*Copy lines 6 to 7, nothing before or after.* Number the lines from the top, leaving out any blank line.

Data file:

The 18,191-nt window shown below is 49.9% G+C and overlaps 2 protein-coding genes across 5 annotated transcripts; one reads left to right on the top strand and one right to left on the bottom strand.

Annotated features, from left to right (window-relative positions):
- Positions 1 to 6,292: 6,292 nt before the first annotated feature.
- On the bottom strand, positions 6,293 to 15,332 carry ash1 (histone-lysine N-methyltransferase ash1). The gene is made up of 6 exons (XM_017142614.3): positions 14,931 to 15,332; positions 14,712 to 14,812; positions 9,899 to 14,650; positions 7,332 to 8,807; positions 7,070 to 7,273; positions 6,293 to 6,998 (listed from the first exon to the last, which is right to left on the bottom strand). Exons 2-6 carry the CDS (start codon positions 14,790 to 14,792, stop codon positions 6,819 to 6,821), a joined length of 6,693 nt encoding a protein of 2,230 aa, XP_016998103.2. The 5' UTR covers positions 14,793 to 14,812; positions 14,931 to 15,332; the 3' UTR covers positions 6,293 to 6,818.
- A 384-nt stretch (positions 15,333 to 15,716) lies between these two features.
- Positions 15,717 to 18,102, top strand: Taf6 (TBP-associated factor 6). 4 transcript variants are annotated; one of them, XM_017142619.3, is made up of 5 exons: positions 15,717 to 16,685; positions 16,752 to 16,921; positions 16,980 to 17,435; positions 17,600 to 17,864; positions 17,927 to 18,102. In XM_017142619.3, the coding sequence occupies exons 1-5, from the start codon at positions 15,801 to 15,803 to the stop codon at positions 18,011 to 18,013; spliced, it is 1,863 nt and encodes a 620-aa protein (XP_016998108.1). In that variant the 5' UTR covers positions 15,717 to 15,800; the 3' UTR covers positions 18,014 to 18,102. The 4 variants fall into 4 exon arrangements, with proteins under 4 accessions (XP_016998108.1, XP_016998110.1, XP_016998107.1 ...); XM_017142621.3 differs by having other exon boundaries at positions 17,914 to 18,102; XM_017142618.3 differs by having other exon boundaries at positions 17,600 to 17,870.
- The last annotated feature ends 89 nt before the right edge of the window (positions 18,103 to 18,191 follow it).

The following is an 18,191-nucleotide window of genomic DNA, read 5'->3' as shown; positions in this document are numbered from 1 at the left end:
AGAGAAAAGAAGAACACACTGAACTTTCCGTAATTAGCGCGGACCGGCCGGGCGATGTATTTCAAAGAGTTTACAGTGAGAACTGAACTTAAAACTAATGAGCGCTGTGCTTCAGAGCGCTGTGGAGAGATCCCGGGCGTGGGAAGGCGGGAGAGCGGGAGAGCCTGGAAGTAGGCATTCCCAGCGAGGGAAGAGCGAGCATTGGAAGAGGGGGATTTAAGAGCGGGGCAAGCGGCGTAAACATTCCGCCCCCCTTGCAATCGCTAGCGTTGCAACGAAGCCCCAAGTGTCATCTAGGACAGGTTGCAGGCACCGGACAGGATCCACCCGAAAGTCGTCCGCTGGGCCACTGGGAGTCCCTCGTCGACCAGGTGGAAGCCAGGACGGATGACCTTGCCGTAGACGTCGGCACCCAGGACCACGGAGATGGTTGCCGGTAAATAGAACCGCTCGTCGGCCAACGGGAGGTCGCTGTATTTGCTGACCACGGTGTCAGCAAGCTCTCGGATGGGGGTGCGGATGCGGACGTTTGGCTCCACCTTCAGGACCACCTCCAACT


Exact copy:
- Positions 15,717 to 18,102, top strand: Taf6 (TBP-associated factor 6). 4 transcript variants are annotated; one of them, XM_017142619.3, is made up of 5 exons: positions 15,717 to 16,685; positions 16,752 to 16,921; positions 16,980 to 17,435; positions 17,600 to 17,864; positions 17,927 to 18,102. In XM_017142619.3, the coding sequence occupies exons 1-5, from the start codon at positions 15,801 to 15,803 to the stop codon at positions 18,011 to 18,013; spliced, it is 1,863 nt and encodes a 620-aa protein (XP_016998108.1). In that variant the 5' UTR covers positions 15,717 to 15,800; the 3' UTR covers positions 18,014 to 18,102. The 4 variants fall into 4 exon arrangements, with proteins under 4 accessions (XP_016998108.1, XP_016998110.1, XP_016998107.1 ...); XM_017142621.3 differs by having other exon boundaries at positions 17,914 to 18,102; XM_017142618.3 differs by having other exon boundaries at positions 17,600 to 17,870.
- The last annotated feature ends 89 nt before the right edge of the window (positions 18,103 to 18,191 follow it).